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Ingested (Oral) Adrenocorticotropic Hormone Inhibits IL-17 in the Central Nervous System in the Mouse Model of Multiple Sclerosis and Experimental Autoimmune Encephalomyelitis

Dittel, LJ;Dittel, BN;Brod, SA;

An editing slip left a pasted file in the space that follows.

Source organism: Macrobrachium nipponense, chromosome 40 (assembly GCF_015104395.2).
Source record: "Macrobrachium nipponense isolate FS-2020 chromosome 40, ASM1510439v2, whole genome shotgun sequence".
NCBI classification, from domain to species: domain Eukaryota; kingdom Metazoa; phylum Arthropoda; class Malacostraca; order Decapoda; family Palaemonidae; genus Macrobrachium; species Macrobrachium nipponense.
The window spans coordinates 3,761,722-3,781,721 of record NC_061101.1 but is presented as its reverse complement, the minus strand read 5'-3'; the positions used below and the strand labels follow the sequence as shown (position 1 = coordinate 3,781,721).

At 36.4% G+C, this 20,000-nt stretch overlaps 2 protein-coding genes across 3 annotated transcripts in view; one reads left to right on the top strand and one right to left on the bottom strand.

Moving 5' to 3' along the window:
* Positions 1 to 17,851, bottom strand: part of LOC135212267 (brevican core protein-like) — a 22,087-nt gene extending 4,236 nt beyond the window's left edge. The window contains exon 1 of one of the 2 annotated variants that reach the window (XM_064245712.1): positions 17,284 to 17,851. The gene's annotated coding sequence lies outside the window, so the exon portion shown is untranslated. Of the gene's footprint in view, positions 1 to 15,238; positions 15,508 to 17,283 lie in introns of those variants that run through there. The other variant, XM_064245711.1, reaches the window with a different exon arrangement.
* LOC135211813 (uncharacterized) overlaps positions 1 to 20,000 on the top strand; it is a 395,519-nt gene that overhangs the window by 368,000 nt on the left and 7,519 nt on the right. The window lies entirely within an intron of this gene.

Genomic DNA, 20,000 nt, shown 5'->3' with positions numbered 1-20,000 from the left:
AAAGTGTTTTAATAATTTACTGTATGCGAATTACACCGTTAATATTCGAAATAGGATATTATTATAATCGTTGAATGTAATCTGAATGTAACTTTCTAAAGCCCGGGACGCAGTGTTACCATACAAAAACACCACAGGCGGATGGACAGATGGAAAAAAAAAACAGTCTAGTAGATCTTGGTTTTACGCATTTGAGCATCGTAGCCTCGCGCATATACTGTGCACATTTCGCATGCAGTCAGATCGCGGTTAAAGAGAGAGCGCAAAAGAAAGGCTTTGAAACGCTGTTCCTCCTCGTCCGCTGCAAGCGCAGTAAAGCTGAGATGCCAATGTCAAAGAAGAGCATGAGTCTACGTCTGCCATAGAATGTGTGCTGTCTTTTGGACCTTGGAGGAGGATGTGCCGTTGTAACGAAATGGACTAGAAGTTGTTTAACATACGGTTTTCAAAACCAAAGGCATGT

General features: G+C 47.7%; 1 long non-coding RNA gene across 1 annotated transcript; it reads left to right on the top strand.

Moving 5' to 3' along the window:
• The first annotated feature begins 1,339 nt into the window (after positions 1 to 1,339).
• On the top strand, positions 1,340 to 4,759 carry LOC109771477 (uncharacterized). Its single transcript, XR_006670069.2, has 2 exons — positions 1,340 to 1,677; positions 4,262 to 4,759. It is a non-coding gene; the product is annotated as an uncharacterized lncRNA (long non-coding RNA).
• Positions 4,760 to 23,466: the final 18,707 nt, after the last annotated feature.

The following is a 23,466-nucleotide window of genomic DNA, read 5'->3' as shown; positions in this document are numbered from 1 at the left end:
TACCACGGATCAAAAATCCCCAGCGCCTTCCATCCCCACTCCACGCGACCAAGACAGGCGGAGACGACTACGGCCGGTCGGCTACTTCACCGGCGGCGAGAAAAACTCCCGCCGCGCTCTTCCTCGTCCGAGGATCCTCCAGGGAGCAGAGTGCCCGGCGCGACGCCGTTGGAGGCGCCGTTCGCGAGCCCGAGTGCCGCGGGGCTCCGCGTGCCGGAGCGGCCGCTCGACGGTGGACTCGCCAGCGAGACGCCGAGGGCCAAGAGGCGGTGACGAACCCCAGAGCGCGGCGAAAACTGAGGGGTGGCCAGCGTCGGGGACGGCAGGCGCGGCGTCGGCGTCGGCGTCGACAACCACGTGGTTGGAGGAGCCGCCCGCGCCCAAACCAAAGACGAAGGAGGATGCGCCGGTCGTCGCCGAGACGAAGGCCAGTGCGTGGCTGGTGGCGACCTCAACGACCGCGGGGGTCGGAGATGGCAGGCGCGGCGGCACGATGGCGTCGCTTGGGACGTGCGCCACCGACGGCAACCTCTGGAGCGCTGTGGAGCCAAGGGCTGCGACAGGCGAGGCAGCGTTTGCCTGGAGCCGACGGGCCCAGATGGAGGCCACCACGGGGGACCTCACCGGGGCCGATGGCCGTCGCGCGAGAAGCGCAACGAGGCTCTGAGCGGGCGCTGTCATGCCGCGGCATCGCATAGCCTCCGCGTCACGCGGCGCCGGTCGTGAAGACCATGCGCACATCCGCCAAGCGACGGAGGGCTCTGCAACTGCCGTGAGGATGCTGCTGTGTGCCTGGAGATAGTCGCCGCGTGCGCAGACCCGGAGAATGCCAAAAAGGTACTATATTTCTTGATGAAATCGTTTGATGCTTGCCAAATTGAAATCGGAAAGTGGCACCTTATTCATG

Experimental autoimmune encephalomyelitis (EAE) is an inflammatory autoimmune disease of the CNS that resembles multiple sclerosis and provides a useful animal model for the evaluation of mechanisms of action for potential immunomodulatory therapies. We have previously shown that oral adrenocorticotropic hormone (ACTH) decreased IL-17 in the gut lamina propria and the spleen and increased CD4+ Foxp3+ T regulatory cells and IL-10 in the spleen during EAE in the C57BL/6 mouse. However, we did not investigate the specific cellular alterations of proinflammatory and anti-inflammatory factors in the CNS. The aim was to determine if oral ACTH would have a similar clinical effect on inflammatory cytokines in the gut and define specific cellular effects in the CNS in an alternative strain of mice. SJL/J mice were immunized with proteolipid protein peptide 138-151 and gavaged with scrambled ACTH (scrambled ?-melanocyte-stimulating hormone) or ACTH 1-39 during ongoing disease. Ingested (oral) ACTH attenuated ongoing clinical EAE disease, decreased IL-6 production, and increased T regulatory cells in the lamina propria and decreased CD4+ and ?? IL-17 production in the CNS. Ingested ACTH attenuated EAE clinical disease by decreasing IL-6 in the gut-associated lymphoid tissue and decreasing IL-17 in the CNS.